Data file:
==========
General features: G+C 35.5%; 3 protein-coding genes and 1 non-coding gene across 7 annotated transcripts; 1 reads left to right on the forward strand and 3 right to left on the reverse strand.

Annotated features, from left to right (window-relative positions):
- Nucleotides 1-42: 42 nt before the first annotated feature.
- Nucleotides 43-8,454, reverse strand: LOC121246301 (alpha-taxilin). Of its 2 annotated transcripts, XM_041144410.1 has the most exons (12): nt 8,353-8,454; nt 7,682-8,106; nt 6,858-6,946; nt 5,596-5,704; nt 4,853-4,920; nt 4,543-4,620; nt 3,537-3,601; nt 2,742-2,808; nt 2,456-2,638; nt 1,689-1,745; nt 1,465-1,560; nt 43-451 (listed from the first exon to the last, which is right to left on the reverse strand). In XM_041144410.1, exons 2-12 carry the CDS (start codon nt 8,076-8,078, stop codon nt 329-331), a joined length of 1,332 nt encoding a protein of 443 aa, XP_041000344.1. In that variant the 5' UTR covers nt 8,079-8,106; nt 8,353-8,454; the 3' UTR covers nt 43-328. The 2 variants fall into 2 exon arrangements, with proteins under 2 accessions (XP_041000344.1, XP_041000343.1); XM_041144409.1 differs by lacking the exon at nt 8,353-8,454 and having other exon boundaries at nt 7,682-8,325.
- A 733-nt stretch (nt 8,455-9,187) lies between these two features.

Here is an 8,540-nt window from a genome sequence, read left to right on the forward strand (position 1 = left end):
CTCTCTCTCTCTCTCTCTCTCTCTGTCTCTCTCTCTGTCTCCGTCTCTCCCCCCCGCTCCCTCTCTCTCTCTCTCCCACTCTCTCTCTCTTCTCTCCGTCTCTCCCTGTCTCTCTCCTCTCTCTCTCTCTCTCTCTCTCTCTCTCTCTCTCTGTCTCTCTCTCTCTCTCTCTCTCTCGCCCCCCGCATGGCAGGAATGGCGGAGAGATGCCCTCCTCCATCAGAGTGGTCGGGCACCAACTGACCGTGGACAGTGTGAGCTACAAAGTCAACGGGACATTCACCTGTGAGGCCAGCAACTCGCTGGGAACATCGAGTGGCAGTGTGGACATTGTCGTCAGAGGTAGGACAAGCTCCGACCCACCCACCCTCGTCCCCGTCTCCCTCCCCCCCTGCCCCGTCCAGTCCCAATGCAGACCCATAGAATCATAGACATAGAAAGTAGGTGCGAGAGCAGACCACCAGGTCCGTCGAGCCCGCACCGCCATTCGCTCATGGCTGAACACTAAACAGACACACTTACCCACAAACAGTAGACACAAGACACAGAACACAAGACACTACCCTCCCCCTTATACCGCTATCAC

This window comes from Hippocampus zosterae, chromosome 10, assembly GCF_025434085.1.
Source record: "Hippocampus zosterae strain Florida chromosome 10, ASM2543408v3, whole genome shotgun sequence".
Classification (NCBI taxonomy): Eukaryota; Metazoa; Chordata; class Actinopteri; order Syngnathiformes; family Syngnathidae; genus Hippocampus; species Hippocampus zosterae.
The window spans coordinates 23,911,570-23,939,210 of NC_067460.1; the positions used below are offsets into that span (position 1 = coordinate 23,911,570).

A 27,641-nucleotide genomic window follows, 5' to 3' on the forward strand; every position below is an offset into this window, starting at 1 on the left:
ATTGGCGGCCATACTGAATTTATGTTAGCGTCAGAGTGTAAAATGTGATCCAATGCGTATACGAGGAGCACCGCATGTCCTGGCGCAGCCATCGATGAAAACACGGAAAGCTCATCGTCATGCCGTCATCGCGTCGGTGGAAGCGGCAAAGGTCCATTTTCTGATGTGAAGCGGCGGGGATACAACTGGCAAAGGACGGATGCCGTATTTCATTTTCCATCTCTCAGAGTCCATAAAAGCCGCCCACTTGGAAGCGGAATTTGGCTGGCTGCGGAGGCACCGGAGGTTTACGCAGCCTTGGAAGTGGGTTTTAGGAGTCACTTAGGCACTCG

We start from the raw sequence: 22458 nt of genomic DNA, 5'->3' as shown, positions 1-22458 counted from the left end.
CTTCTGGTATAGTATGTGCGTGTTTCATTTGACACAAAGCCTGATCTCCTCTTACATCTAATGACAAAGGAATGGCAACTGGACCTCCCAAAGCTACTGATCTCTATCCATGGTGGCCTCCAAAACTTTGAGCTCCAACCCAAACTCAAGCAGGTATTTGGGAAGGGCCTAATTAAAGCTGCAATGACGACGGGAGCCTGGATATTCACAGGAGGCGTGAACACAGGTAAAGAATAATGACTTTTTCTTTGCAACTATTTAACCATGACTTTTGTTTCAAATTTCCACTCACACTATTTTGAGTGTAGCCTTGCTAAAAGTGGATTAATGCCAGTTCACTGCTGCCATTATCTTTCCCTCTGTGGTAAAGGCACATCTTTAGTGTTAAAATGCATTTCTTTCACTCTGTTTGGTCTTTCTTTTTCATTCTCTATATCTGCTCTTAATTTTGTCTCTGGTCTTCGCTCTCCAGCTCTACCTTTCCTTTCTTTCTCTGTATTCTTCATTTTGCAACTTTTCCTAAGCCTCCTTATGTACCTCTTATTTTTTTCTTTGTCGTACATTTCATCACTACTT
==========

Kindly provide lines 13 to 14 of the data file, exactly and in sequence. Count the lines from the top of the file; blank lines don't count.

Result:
ATTGGCGGCCATACTGAATTTATGTTAGCGTCAGAGTGTAAAATGTGATCCAATGCGTATACGAGGAGCACCGCATGTCCTGGCGCAGCCATCGATGAAAACACGGAAAGCTCATCGTCATGCCGTCATCGCGTCGGTGGAAGCGGCAAAGGTCCATTTTCTGATGTGAAGCGGCGGGGATACAACTGGCAAAGGACGGATGCCGTATTTCATTTTCCATCTCTCAGAGTCCATAAAAGCCGCCCACTTGGAAGCGGAATTTGGCTGGCTGCGGAGGCACCGGAGGTTTACGCAGCCTTGGAAGTGGGTTTTAGGAGTCACTTAGGCACTCG

We start from the raw sequence: 22458 nt of genomic DNA, 5'->3' as shown, positions 1-22458 counted from the left end.